THE events of the past year have underscored the importance of connections for all of us.
As virtual connections have become more vital due to restrictions that have made face-to-face meetings difficult or impossible, physical connections – like our road and rail networks – will again be important as our economy recovers from the pandemic. .
Connectivity in all its forms has been a priority for me since becoming a Member of Parliament here in 2015. Indeed, the very first opportunity that I have had as a backbench Member of Parliament to raise an issue during the questions of the Prime Minister in the House of Commons has been used to talk about rural broadband and the importance of good quality internet access to us in North Yorkshire.
Since then, there have been sustained investments, backed by the government, to ensure that the most rural areas of this country are not left behind by our cities.
The rollout of superfast broadband in North Yorkshire continues and I was recently delighted to be in Coverdale to speak to the residents and businesses who in this remote corner of the Yorkshire Dales now have access to the fastest speeds ranging up to 300 Mbps.
Thirty-five homes and businesses – including the Forbidden Corner and the Saddle Rooms restaurant – are benefiting from significantly improved service as a result of this project. More hard-to-reach communities will benefit from the deployment program in the coming months.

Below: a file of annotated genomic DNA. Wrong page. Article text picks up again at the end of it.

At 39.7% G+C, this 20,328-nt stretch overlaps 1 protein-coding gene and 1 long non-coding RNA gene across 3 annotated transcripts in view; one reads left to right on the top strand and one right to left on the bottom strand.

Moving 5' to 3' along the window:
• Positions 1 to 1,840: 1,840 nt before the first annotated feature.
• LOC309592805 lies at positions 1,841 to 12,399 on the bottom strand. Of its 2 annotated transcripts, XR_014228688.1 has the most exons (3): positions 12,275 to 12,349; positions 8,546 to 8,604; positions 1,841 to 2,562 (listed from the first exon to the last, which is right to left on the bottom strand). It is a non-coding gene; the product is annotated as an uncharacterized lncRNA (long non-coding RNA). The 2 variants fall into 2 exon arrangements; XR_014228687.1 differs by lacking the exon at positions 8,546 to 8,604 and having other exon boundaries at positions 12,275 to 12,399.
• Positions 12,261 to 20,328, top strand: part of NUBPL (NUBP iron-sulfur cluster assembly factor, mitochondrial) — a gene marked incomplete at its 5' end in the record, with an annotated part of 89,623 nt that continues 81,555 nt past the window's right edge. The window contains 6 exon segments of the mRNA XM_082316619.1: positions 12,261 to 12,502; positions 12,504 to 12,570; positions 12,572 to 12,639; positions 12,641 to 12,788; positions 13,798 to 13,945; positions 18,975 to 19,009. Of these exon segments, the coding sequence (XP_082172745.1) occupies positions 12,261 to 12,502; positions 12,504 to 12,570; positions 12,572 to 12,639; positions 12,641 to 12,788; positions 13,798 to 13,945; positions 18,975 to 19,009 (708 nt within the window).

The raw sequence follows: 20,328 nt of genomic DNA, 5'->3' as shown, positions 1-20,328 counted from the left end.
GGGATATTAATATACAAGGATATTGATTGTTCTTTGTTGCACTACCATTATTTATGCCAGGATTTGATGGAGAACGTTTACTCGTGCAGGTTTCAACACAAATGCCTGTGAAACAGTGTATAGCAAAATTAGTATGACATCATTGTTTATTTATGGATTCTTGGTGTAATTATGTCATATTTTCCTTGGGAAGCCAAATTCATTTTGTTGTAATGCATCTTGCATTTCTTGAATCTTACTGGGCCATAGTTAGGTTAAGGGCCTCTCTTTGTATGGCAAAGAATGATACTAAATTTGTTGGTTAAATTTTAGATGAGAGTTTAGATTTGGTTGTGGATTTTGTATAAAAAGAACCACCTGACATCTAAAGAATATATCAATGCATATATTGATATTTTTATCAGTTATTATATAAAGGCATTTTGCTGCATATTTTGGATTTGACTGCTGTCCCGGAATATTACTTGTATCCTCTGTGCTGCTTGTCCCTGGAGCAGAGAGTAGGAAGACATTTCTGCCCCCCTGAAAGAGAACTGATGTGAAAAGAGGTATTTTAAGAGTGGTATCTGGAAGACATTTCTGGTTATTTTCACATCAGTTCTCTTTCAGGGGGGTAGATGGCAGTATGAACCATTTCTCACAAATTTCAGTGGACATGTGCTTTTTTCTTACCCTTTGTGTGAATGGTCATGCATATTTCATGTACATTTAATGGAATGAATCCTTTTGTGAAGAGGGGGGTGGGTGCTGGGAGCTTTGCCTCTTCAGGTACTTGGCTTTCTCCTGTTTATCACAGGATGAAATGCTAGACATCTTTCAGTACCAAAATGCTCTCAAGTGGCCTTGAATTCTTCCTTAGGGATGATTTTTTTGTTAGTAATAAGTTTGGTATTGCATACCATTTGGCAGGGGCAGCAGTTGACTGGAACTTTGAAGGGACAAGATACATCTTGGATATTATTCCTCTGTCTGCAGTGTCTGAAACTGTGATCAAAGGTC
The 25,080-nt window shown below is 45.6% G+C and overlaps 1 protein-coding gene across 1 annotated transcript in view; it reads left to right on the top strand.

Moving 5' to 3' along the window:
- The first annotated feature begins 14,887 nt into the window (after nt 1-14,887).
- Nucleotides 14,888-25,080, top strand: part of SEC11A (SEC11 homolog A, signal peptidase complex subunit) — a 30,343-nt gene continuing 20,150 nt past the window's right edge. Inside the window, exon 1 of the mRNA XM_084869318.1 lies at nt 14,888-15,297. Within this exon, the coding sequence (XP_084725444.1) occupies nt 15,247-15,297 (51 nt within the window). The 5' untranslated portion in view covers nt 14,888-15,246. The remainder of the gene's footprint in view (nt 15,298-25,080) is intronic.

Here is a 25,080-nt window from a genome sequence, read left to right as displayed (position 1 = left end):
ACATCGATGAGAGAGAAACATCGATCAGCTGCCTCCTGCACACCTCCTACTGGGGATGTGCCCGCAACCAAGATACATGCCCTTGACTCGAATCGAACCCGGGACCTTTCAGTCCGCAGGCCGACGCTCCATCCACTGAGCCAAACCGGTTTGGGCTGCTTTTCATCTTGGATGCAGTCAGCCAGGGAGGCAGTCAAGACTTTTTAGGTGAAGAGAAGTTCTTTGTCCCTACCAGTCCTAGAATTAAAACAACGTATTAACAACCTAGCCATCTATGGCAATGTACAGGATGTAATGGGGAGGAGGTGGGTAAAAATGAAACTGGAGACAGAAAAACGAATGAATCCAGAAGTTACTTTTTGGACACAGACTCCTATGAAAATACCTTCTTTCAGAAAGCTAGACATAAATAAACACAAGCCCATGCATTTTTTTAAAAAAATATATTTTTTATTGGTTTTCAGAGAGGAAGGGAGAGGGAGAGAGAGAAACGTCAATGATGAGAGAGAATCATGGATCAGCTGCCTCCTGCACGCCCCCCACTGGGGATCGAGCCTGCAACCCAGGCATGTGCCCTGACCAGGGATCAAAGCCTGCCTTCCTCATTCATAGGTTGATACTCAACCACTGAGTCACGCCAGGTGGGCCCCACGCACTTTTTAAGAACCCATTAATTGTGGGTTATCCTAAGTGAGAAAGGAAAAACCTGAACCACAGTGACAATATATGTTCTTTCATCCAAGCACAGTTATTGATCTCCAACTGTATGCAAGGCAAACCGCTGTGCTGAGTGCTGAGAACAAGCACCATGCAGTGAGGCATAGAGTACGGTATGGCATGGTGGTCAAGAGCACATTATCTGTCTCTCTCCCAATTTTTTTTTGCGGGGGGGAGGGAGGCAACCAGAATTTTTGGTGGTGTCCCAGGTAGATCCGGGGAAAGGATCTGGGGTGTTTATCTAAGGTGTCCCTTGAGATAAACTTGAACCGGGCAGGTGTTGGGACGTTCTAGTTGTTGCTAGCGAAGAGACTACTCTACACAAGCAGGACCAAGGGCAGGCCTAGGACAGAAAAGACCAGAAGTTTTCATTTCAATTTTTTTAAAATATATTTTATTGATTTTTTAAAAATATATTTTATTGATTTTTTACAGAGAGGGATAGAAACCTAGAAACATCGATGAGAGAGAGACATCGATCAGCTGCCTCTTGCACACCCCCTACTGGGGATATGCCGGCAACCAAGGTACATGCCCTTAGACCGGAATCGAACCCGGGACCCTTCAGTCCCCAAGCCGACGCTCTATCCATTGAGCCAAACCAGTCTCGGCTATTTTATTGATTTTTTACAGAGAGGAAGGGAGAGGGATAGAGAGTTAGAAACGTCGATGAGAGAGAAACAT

On the way to Coverdale, I drove along the Aiskew-Leeming-Bedale ring road and passed under the upgraded A1 (M), an example of the more traditional infrastructure investment we have enjoyed in recent years.
Investing in connectivity continues on our local national roads with preparatory work now well underway on doubling the remaining single carriageway sections of the A66 – a Â£ 1 billion project to improve journey times on this route. critical east-west route and also the safety of junctions in some places. like Ravensworth and East / West Layton.
Road safety is the main focus of my long campaign with neighboring MP Kevin Hollinrake to make further improvements to the A19.
Following the closure of dangerous gaps in the central reserve at Mount Grace Priory and near the Tontine, Highways England has the funds to work on other sections of the road, removing junctions and crossing points dangerous while maintaining local access.
Meanwhile, more and more electric vehicles are on our roads and the infrastructure for recharging vehicles is vital.
Recently, I was shown how new electric charging stations were introduced at the Applegarth parking lot in Northallerton – and how these stations are installed in a traditional looking station to blend in with the surroundings. I suspect a lot of people may not even have noticed their arrival!
Designed by a Bedale company – EVS Energy – the bollards are designed to withstand high impact and will appear in other Hambleton City Council parking lots.
Finally, and as far as transport is concerned, readers may be aware of the proposed changes to the schedules of trains serving Northallerton and Darlington stations.
If you are a regular user of the services of these stations, I urge you to see how the proposals might affect you and to engage in the consultation. These changes may be right for some people but not for others. There are separate online consultation portals for the services managed by LNER, Cross Country and Transpennine Express.